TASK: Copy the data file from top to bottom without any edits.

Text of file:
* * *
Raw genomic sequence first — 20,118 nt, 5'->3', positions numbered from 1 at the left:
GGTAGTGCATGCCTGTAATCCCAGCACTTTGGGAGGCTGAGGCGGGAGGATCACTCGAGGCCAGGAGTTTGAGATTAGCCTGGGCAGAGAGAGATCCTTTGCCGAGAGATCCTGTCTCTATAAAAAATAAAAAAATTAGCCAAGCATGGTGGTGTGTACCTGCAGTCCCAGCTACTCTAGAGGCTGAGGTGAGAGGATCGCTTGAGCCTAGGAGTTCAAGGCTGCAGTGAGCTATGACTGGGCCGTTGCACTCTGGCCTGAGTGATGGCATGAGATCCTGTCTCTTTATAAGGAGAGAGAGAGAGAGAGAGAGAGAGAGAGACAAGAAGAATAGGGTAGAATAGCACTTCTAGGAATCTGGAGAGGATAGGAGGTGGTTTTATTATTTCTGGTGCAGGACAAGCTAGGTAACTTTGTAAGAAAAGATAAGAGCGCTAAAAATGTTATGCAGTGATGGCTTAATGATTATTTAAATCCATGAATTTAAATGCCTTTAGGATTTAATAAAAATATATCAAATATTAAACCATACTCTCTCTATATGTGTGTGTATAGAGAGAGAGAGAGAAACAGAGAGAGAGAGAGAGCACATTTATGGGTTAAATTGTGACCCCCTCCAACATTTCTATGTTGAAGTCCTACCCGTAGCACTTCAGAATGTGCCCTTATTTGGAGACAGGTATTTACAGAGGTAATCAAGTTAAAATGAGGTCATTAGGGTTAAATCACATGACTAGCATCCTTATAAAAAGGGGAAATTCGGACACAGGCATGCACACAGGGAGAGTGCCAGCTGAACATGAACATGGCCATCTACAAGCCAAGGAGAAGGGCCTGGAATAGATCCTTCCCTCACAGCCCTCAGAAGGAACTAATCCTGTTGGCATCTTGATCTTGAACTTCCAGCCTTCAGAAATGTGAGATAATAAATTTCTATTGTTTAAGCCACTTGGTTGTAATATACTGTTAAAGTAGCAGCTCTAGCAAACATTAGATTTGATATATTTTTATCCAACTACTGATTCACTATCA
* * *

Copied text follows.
Raw genomic sequence first — 20,118 nt, 5'->3', positions numbered from 1 at the left:
GGTAGTGCATGCCTGTAATCCCAGCACTTTGGGAGGCTGAGGCGGGAGGATCACTCGAGGCCAGGAGTTTGAGATTAGCCTGGGCAGAGAGAGATCCTTTGCCGAGAGATCCTGTCTCTATAAAAAATAAAAAAATTAGCCAAGCATGGTGGTGTGTACCTGCAGTCCCAGCTACTCTAGAGGCTGAGGTGAGAGGATCGCTTGAGCCTAGGAGTTCAAGGCTGCAGTGAGCTATGACTGGGCCGTTGCACTCTGGCCTGAGTGATGGCATGAGATCCTGTCTCTTTATAAGGAGAGAGAGAGAGAGAGAGAGAGAGAGAGACAAGAAGAATAGGGTAGAATAGCACTTCTAGGAATCTGGAGAGGATAGGAGGTGGTTTTATTATTTCTGGTGCAGGACAAGCTAGGTAACTTTGTAAGAAAAGATAAGAGCGCTAAAAATGTTATGCAGTGATGGCTTAATGATTATTTAAATCCATGAATTTAAATGCCTTTAGGATTTAATAAAAATATATCAAATATTAAACCATACTCTCTCTATATGTGTGTGTATAGAGAGAGAGAGAGAAACAGAGAGAGAGAGAGAGCACATTTATGGGTTAAATTGTGACCCCCTCCAACATTTCTATGTTGAAGTCCTACCCGTAGCACTTCAGAATGTGCCCTTATTTGGAGACAGGTATTTACAGAGGTAATCAAGTTAAAATGAGGTCATTAGGGTTAAATCACATGACTAGCATCCTTATAAAAAGGGGAAATTCGGACACAGGCATGCACACAGGGAGAGTGCCAGCTGAACATGAACATGGCCATCTACAAGCCAAGGAGAAGGGCCTGGAATAGATCCTTCCCTCACAGCCCTCAGAAGGAACTAATCCTGTTGGCATCTTGATCTTGAACTTCCAGCCTTCAGAAATGTGAGATAATAAATTTCTATTGTTTAAGCCACTTGGTTGTAATATACTGTTAAAGTAGCAGCTCTAGCAAACATTAGATTTGATATATTTTTATCCAACTACTGATTCACTATCA